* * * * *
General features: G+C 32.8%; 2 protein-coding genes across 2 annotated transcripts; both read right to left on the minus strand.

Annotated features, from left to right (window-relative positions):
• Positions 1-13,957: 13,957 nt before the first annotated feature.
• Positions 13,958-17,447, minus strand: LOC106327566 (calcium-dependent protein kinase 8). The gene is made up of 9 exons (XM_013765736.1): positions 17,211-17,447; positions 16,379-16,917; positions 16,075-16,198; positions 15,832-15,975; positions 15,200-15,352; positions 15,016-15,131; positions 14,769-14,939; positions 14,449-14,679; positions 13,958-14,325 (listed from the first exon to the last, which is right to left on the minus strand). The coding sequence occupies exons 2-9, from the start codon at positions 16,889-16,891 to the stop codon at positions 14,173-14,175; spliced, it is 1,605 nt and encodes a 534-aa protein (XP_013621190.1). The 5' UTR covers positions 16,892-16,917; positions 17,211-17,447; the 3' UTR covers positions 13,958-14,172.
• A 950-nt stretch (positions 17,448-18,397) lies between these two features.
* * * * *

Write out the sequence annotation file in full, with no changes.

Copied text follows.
General features: G+C 32.8%; 2 protein-coding genes across 2 annotated transcripts; both read right to left on the minus strand.

Annotated features, from left to right (window-relative positions):
• Positions 1-13,957: 13,957 nt before the first annotated feature.
• Positions 13,958-17,447, minus strand: LOC106327566 (calcium-dependent protein kinase 8). The gene is made up of 9 exons (XM_013765736.1): positions 17,211-17,447; positions 16,379-16,917; positions 16,075-16,198; positions 15,832-15,975; positions 15,200-15,352; positions 15,016-15,131; positions 14,769-14,939; positions 14,449-14,679; positions 13,958-14,325 (listed from the first exon to the last, which is right to left on the minus strand). The coding sequence occupies exons 2-9, from the start codon at positions 16,889-16,891 to the stop codon at positions 14,173-14,175; spliced, it is 1,605 nt and encodes a 534-aa protein (XP_013621190.1). The 5' UTR covers positions 16,892-16,917; positions 17,211-17,447; the 3' UTR covers positions 13,958-14,172.
• A 950-nt stretch (positions 17,448-18,397) lies between these two features.